end up here. American, Delta and United refused interviews. US
Airways, JetBlue and AirTran acknowledged they sell items in bulk -
sight unseen - to the store but wouldn't say how much they are paid,
citing confidentiality clauses in their contracts.
" It's not something that we make money off," says Bill Race, who
oversees luggage for JetBlue. "It's probably less than what you paid
New York's Metro-North Railroad is paid $25 for each suitcase-size
box of lost property. Bigticket goods such as electronics or jewelry
are sold for 30 per cent of their value. Last year, Unclaimed Baggage
paid MetroNorth about $38,000 for about 5,000 items.
Other airlines - Alaska, Frontier, Hawaiian, Southwest, Spirit and
Virgin America - donate luggage to charities such as the Salvation
Worldwide, almost 2.5 billion bags are checked each year, and
850,000 are never seen again by their owner, says Nick Gates, who
oversees baggage products for SITA, an aviation technology provider.
In the U.S., those passengers are paid up to $3,300 by the airlines.
Most claims are smaller. Airlines don't consider how much it costs to
replace a passenger's wares, but how much they'd be worth used.
Airlines vary in their records for losing bags. Southwest says one
of every 67,000 bags checked is never reunited with its owner. Delta
loses bags 13 times as often. Since the introduction of baggage fees,
they're all doing better. The rate at which bags are delayed or
mishandled is now half what it was in 2007. Experts say the fees -
airlines collect more than $3.3 billion a year - deter passengers
from checking bags, easing strains on the system.
Still, some suitcases remain a mystery. The bags lack identification
tags, which can be ripped off during conveyor belt jams. Airlines
inventory the luggage and use a database to match the contents with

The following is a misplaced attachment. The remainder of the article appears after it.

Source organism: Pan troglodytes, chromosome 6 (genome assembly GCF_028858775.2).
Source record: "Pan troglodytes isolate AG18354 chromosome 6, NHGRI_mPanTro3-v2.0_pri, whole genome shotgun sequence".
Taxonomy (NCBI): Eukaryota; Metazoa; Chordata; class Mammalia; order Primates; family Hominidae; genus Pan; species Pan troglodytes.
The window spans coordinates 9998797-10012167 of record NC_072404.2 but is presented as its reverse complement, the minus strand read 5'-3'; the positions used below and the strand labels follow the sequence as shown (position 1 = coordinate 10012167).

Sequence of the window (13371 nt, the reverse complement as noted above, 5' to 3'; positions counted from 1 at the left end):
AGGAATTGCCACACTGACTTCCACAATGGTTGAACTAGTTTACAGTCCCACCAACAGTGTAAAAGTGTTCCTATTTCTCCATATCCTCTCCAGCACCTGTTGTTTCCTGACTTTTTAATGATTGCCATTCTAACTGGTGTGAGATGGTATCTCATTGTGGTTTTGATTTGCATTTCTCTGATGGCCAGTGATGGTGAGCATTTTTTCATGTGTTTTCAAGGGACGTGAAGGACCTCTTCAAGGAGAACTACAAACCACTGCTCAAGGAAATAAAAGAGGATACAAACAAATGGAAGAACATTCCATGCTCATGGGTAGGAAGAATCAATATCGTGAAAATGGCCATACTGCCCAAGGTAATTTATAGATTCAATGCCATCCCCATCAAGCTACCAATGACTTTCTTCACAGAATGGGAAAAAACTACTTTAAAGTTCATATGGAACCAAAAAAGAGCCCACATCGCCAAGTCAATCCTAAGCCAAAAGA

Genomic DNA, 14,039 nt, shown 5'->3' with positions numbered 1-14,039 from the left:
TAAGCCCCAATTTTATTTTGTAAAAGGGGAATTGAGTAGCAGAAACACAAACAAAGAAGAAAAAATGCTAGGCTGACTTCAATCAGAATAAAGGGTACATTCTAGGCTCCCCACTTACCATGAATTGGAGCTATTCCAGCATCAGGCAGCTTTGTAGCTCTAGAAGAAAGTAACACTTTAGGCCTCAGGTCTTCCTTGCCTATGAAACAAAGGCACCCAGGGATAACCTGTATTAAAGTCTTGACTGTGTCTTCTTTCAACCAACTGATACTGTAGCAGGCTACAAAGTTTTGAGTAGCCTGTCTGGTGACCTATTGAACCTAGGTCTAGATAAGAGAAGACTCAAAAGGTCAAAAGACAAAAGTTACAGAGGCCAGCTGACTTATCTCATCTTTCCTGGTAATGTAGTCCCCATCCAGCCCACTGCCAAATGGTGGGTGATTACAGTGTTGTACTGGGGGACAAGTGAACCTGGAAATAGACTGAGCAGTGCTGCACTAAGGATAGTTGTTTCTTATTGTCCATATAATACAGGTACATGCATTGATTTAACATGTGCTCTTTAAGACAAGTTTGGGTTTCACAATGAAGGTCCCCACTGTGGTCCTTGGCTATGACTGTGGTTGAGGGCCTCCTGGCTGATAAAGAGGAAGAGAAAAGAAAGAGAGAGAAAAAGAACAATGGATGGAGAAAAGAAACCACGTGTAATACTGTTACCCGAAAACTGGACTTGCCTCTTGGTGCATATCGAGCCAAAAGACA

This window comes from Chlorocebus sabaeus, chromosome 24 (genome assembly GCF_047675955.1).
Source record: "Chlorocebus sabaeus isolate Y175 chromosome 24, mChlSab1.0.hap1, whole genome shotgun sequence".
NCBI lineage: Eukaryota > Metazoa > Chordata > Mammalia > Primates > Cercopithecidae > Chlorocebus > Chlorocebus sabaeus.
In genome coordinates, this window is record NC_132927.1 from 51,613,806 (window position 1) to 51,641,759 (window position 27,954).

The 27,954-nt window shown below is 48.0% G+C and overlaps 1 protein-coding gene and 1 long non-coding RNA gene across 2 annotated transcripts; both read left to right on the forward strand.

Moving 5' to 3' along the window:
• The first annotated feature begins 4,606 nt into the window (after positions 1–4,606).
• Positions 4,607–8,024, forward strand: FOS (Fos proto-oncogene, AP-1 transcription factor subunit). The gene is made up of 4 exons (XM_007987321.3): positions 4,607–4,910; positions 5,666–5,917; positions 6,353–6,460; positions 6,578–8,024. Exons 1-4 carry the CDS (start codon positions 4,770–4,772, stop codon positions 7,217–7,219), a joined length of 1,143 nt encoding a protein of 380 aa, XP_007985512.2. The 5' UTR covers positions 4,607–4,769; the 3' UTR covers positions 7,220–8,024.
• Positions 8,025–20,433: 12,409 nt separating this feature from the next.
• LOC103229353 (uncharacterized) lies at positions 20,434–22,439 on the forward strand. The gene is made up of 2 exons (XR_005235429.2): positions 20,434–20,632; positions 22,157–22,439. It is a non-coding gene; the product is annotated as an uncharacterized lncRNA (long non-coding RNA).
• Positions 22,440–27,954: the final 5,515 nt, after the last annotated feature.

owners' descriptions. Investigators also look for other clues.
" They don surgical gloves and then do an autopsy of the bags," says
Jan Fogelberg, Frontier's vice-president of customer experience.
Sometimes, it's as simple as a name on a prescription bottle. Other
times, they track owners through store receipts left in pockets.
JetBlue once reunited two newlyweds with their bag after finding a
photo inside of their wedding cake. The couple's first names were
inscribed on the icing. In the background were palm trees and a pool.
The airline guessed the couple had a destination wedding in Florida
and matched the names on the cake with flight manifests.
Bags that reach the Alabama store are opened and the contents are
prepared for sale. Laptop and iPod memories are wiped clean and
40,000 pieces of clothing are laundered each month.
Then the wet suits, rifles, coats, diamond earring and dresses are
put out for shoppers.
While the store might be an addiction for some bargainhunters,
others come just for the kitsch factor. After rummaging through the
shelves, Auburn University students Ryan Little and Jordan Haden
walked out with a Will Smith CD, a Destiny's Child greatest-hits
album and a Mary-Kate and Ashley Olsen hair dryer. The total cost:
"It's a last chance," Little says, " for somebody to make a profit
off impulse buys and bad Christmas presents."